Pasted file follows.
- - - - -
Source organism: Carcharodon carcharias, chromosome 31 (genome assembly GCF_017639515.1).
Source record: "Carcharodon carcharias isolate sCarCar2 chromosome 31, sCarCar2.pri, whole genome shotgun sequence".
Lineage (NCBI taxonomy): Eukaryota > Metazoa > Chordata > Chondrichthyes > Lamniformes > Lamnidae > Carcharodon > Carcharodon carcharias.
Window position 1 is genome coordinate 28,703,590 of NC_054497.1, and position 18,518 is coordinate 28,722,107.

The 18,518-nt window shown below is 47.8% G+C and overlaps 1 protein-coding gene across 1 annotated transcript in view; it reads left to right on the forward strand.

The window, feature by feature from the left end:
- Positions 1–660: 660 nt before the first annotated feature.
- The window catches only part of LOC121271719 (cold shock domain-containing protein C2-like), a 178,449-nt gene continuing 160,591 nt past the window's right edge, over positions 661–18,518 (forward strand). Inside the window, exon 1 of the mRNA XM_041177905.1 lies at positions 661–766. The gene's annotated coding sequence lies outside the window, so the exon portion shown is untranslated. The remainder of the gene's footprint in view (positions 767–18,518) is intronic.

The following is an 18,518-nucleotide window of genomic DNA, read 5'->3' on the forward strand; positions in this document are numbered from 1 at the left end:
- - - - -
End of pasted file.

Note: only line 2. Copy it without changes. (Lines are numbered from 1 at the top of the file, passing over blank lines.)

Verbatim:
Source record: "Carcharodon carcharias isolate sCarCar2 chromosome 31, sCarCar2.pri, whole genome shotgun sequence".